Categories: Biography, Culture/People/Places, Language, Swahili
Product ID: 300
The idea for this book has grown out of an engagement with Mafia Island, Tanzania over the last forty-five years, during which time I have made seven research trips there, and published numerous articles and books. Some people on the island have become close friends, indeed quasi-kin, and I have been closely involved in their lives.
One such person, whom I knew when he was an adolescent back in 1965, was Mikidadi Kichange, who treated me as his older sister for all the years of our friendship, until his untimely death in 2002. Apart from our meetings when I was in Tanzania, he shared through regular letters his education, training in forestry, national service, marriage and the birth of two daughters, the care of many children of relatives, his employment and his founding of an NGO for the betterment of the island.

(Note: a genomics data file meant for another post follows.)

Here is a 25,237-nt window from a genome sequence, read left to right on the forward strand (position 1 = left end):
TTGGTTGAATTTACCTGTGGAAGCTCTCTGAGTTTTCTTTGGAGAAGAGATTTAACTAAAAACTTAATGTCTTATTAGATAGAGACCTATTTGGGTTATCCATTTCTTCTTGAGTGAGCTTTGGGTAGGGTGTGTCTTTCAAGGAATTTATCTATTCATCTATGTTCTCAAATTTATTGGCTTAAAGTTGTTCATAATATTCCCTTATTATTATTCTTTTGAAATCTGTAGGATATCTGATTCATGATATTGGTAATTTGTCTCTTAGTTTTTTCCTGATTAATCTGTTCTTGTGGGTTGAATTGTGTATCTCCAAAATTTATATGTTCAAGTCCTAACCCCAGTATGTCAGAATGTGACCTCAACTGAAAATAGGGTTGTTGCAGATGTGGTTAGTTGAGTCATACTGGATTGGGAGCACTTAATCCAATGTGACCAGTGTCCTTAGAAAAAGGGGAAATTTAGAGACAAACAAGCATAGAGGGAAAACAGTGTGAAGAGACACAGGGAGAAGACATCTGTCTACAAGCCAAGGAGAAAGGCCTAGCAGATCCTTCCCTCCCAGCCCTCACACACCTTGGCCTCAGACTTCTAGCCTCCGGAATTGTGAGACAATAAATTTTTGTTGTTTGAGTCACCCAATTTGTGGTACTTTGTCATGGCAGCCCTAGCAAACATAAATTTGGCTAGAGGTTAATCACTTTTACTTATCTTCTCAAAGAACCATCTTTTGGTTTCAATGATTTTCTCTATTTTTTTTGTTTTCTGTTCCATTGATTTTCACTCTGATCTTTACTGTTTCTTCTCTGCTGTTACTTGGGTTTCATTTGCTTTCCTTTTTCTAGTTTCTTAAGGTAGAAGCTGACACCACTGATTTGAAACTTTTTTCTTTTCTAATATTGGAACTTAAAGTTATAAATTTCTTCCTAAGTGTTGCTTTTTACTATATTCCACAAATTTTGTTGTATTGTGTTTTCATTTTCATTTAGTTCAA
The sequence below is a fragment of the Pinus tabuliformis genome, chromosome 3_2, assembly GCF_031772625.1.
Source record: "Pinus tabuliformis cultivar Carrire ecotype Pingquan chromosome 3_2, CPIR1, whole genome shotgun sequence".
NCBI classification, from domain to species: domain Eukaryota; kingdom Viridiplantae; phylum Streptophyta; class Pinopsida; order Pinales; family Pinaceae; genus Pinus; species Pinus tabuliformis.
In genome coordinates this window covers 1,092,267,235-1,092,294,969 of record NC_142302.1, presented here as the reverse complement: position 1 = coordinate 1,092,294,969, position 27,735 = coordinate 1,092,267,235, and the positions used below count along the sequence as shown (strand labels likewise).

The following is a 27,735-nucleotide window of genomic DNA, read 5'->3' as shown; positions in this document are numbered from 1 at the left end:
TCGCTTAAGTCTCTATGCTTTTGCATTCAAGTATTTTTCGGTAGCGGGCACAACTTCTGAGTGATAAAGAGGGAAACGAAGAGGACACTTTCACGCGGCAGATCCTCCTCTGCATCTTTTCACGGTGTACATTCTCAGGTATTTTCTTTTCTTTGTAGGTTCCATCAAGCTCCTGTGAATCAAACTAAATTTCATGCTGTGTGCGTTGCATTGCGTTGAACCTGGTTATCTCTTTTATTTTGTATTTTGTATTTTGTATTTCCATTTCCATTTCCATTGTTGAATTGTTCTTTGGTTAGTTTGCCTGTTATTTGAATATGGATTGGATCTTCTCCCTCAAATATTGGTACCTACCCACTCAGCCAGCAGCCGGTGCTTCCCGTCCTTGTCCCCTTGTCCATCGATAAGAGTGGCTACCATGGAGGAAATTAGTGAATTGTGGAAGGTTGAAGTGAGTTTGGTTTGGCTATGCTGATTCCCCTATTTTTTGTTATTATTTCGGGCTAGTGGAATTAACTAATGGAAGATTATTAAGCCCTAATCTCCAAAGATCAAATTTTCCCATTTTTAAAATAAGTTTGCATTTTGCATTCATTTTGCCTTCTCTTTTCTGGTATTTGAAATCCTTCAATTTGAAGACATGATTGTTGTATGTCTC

Although Mikidadi never managed to return to full-time education as he had wished, he read widely in Swahili, English and Arabic. By the time of our last meeting in the summer of 2002, when we worked together for several months on Mafia, he had become a colleague and interlocutor, as well as a ‘younger brother’ and friend. Since his unexpected death in the autumn of 2002 at the age of 49 I have considered how he might be remembered by the writing of a book about his life which would also illustrate the profound changes which have taken place on Mafia Island, and in Tanzania more widely since independence. I would call this work biographical history, as well as historical biography in which the lives of ordinary people reveal their struggles, constraints, and, as in this case, an extraordinary ability to overcome their circumstances.